President Biden Pardoning LGBTQ Vets Harmed By Uniform Code Of Military Justice Article 125 Will Help Black Vets

LGBTQIA+, Article 25, President Biden, the military, DADT, Dont Ask, Don't Tell ,LGBTQ

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President Biden made a pivotal move on June 25, announcing that he would grant amnesty to LGBTQ veterans who were discharged from the military after being convicted under the obsolete Uniform Code of Military Justice Article 125 for engaging in consensual intercourse. For people of color, the harm has always been worse, even under Don’t Ask, Don’t Tell (DADT), according to the Center for American Progress.  

But the law Biden addressed was one in which sodomy was criminalized  between consenting adults of the same sex from 1951 until its repeal in 2014 thanks to former President Barack Obama and Congress. Under Obama’s defense authorization bill, a new law was created, punishing only those military personnel who committed sodomy by force or rape, Washington Blade.

President Biden’s pardon today enables individuals affected by Article 25 to seek clemency, potentially restoring benefits that were previously denied due to their unfair discharge. The pardon does not extend to individuals convicted of non-consensual acts such as rape, Axios reported. Officials are uncertain about the timeline for this process and whether those eligible will receive retroactive compensation.


History of LGBT Discrimination in the Military

Discrimination in the U.S. military long in place against Black soldiers, began also targeting LGBTQ soldiers. It traces back to the 1940s when thousands suspected of homosexuality received a blue discharge slip, carrying significant stigma and dire repercussions for their futures, according to History.

During World War II, around 50,000 U.S. Army soldiers, as estimated by the War Department in 1946, were issued blue discharges that abruptly dismissed them from service. These discharges, often lacking formal procedures or investigations, effectively removed queer individuals, African Americans, people with mental health issues, and others deemed “undesirable” by the military. 

Positioned ambiguously between “honorable” and “dishonorable” discharges, blue discharges profoundly disrupted the lives of LGBTQ World War II veterans for decades. Marked with an “HS,” these discharges effectively outed recipients at a time when homosexuality was criminalized nationwide, leaving many veterans with criminal records and making it difficult for them to return to communities likely to reject them, CBS News noted.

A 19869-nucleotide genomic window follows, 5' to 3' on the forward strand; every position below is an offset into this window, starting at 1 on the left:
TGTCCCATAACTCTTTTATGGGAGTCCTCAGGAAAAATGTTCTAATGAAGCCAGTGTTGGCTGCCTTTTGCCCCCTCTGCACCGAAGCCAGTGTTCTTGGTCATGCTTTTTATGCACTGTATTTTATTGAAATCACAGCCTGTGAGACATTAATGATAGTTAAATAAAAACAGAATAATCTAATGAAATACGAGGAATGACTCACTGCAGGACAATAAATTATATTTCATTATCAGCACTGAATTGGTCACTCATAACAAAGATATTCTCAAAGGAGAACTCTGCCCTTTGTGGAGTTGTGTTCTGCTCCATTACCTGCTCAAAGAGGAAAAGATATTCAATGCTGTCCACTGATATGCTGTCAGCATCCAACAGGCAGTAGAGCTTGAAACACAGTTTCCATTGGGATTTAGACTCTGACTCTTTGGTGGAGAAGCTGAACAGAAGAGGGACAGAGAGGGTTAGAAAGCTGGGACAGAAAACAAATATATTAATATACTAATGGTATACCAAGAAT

They also raised red flags for prospective employers, hindering career prospects, and barred recipients from accessing benefits under the G.I. Bill—a crucial program offering veterans funding for education, housing, and unemployment support, essential for financial stability and social integration.


The Rise and Fall of ‘Don’t Ask, Don’t Tell’ (DADT)

The U.S. military continued to irreparably harm LGBTQ soldiers with the establishment of “Don’t Ask, Don’t Tell,” a policy that prohibited community members from serving openly in the armed forces between 1994 and 2011, overlapping with Article 25.According to the U.S. Department of Defense, over 13,000 soldiers were wrongfully discharged during the DADT era. 

Although a direct correlation is difficult to establish, a study conducted by the Jama Network in 2020 found that suicide deaths were high among gay veterans who enrolled in the VHA after fiscal year 1999.

Examining a cohort study using data from 8.1 million veterans, among 96,893 veterans identified as sexual minorities, suicide mortality was significantly higher when compared to both the general US population and the general veteran population. The mean age of sexual minority veterans was 46 years, with 68% male and 70% White.

Suicide accounted for 3.5% of all deaths among these veterans, with a standardized mortality ratio of 4.50 (95% CI, 4.13-4.99) compared to the general U.S. population. In 2017, suicide was the fifth leading cause of death among sexual minority veterans (3.8% of deaths), whereas it was the tenth leading cause in the general US population (1.7% of deaths).


Advocacy is Crucial

In a 2022 interview with NBC News, Elegance Bratton, a versatile filmmaker, discussed his film project, The Inspection, which is centered on a gay Black man. The narrative paralleled Bratton’s own experiences of homelessness after his family rejected him as a teenager due to his sexual orientation. Bratton turned to the Marines seeking direction, confidence and life transformation.

Drawing from his personal journey, The Inspection’s protagonist, Ellis French, like Bratton, not only struggled to navigate life as a young gay Black man but as one who lived through the era of the military’s DADT policy. The film underscores the importance of representation and visibility of gay Marines, highlighting their resilience and the barriers they overcome in pursuit of acceptance and equality within the armed forces.

“I wanted to make a film that could remind those folks that you matter, that you have within you the light to triumph over great adversity,” he shared.

Supporting LGBTQ veterans involves recognizing and addressing the unique challenges they may face due to their sexual orientation, gender identity, or experiences while serving. President Biden’s move brings us one step closer to pushing for policies that protect LGBTQ veterans from discrimination in accessing healthcare, benefits, and other services. Fighting for legislative efforts that promote equality and inclusion within the military and veterans affairs systems is critical.


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The post President Biden Pardoning LGBTQ Vets Harmed By Uniform Code Of Military Justice Article 125 Will Help Black Vets appeared first on NewsOne.

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